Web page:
In Men, a widow travels to a quaint English village to clear her mind, only to find herself tormented by the local men. It’s a horror film that is, for a while, unsettling before it goes full batshit crazy, and not in a good way.
From Alex Garland, who made the masterpiece that is Ex Machina and the engrossing Annihilation, his latest is of a different mold. It’s simpler in many ways, though no less complex. And he has something to say–that all men are toxic in their own way?–though one could argue the movie, when all is said and done, doesn’t have a point.
Despite featuring several characters, Men is essentially a two-person dance: Jessie Buckley is sensational, as she often is, as a tragically scarred woman trapped in an increasingly scary situation, while Rory Kinnear creeps under your skin as just about everyone else. Buckley carries the film; Kinnear lingers at the edge of your nightmares (especially when his face is poorly plastered, via CGI, to a boy’s body).
Clocking in at a tight 100 minutes, Men is, for a while, a superbly executed piece of horror filmmaking that makes great use of sound, music, and shadow. Garland likes to fixate on Buckley; the terror she emotes elevates the material significantly. He nails the horror beats while making the movie feel fresh and unique, because it is.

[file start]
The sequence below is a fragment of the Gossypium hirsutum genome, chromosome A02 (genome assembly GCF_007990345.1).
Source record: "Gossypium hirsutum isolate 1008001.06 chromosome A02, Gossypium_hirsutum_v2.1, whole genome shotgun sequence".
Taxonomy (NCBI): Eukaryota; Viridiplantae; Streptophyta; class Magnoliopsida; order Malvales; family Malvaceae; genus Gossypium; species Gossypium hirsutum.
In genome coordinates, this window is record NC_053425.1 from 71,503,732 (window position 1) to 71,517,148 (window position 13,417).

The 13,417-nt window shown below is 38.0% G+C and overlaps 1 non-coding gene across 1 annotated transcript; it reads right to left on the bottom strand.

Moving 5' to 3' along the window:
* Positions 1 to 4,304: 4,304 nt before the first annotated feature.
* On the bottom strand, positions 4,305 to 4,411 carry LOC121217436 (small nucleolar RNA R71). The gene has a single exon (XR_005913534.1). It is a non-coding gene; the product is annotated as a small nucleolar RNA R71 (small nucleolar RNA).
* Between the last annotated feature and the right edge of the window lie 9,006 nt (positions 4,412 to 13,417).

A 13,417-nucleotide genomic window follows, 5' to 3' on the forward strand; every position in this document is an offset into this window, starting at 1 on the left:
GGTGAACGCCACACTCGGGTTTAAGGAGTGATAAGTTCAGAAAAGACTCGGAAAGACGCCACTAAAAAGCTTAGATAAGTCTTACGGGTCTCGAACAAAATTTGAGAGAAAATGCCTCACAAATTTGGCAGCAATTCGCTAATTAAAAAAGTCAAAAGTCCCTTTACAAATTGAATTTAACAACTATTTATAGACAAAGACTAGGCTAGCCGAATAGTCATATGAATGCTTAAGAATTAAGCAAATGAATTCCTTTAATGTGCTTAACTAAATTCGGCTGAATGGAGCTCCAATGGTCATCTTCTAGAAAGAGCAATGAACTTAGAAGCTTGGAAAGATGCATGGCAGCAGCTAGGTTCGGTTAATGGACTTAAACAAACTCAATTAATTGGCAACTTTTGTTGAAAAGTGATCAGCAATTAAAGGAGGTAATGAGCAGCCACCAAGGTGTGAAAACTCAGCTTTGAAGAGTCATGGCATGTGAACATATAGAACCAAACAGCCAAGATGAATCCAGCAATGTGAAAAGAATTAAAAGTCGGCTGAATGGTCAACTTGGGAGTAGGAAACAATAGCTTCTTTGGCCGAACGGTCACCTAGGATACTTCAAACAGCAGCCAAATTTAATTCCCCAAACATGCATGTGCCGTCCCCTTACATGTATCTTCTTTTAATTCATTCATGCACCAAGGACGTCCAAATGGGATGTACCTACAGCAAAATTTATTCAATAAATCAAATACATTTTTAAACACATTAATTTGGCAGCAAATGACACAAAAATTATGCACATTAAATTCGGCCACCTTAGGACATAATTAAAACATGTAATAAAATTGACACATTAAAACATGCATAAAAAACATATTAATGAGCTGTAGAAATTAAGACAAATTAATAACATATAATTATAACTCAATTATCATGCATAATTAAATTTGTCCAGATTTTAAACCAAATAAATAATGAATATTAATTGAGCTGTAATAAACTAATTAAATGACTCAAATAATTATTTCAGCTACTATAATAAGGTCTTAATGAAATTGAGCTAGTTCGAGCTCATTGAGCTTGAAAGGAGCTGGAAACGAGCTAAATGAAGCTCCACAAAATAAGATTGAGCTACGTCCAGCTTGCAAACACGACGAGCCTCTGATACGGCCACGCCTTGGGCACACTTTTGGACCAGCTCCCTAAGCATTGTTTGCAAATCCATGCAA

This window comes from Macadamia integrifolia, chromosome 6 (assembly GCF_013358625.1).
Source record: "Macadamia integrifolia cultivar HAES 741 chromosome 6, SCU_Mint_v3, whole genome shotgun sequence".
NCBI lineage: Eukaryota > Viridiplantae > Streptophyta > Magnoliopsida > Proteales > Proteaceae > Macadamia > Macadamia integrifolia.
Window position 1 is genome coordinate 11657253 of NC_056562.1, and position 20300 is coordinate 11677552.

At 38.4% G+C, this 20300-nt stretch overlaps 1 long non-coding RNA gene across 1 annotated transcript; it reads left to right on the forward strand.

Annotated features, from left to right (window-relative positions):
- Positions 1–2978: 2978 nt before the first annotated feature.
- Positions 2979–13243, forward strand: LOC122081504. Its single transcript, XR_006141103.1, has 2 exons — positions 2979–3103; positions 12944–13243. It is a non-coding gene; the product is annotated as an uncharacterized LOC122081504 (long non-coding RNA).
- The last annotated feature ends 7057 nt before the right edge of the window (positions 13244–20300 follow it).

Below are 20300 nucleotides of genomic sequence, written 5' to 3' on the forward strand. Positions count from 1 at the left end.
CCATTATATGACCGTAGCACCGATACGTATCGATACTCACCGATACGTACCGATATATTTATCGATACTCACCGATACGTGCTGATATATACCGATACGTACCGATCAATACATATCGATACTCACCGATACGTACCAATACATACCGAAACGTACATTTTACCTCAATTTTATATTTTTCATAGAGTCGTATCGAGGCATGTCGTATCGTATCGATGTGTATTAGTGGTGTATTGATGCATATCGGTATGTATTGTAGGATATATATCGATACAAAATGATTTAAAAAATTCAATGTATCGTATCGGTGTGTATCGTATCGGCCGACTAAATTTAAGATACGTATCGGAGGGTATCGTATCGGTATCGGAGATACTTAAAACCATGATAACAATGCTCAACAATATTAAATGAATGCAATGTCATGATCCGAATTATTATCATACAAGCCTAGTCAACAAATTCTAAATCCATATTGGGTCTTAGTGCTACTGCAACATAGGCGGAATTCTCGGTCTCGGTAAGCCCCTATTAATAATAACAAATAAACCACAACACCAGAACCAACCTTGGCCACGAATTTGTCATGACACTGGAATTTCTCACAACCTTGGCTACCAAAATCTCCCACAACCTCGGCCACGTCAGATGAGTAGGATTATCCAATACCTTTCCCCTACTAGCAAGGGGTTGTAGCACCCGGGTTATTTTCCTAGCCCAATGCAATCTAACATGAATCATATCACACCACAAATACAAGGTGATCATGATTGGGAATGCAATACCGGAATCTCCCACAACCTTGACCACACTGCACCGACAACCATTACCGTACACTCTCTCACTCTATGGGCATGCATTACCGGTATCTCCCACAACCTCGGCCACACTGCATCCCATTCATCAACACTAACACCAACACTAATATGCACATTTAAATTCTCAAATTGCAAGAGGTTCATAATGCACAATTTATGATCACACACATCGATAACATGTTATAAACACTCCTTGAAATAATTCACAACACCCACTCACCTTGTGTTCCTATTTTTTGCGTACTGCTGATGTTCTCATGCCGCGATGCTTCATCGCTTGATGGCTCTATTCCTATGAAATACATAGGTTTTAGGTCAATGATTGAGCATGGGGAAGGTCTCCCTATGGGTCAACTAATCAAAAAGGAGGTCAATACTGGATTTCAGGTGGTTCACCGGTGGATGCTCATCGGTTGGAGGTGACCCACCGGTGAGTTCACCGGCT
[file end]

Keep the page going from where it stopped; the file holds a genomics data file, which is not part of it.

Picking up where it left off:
Sadly, Garland can’t get out of his own way in the third act. Men becomes weirder and weirder until Garland unwraps his big surprise, which can best be described as indescribable. It’s batshit crazy, but not in a particularly satisfying way; I walked out of the theater going “WTF” and I’m still going “WTF.” There are people that will revel in appreciation of the direction Garland goes, but those people are likely the people who relate to the blonde ponytailed guy in Good Will Hunting.
While movies with a feminist bent don’t need to be directed by women, Men leaves you with a feeling that it might have been something more had it been made by someone else. I am a huge Alex Garland fan (his limited series Devs is also great), but the third act is a convoluted mess that goes the science-fiction route because that’s what he knows; I would have loved to see where a female director would have taken the story midway through. As is, there’s just something hollow about the ending, and if not hollow then certainly unfulfilling.
Men delivers some solid thrills and fantastic performances by Buckley and Kinnear, but in the end it isn’t men who are the real villains–it’s Garland himself.
Review by Erik Samdahl unless otherwise indicated.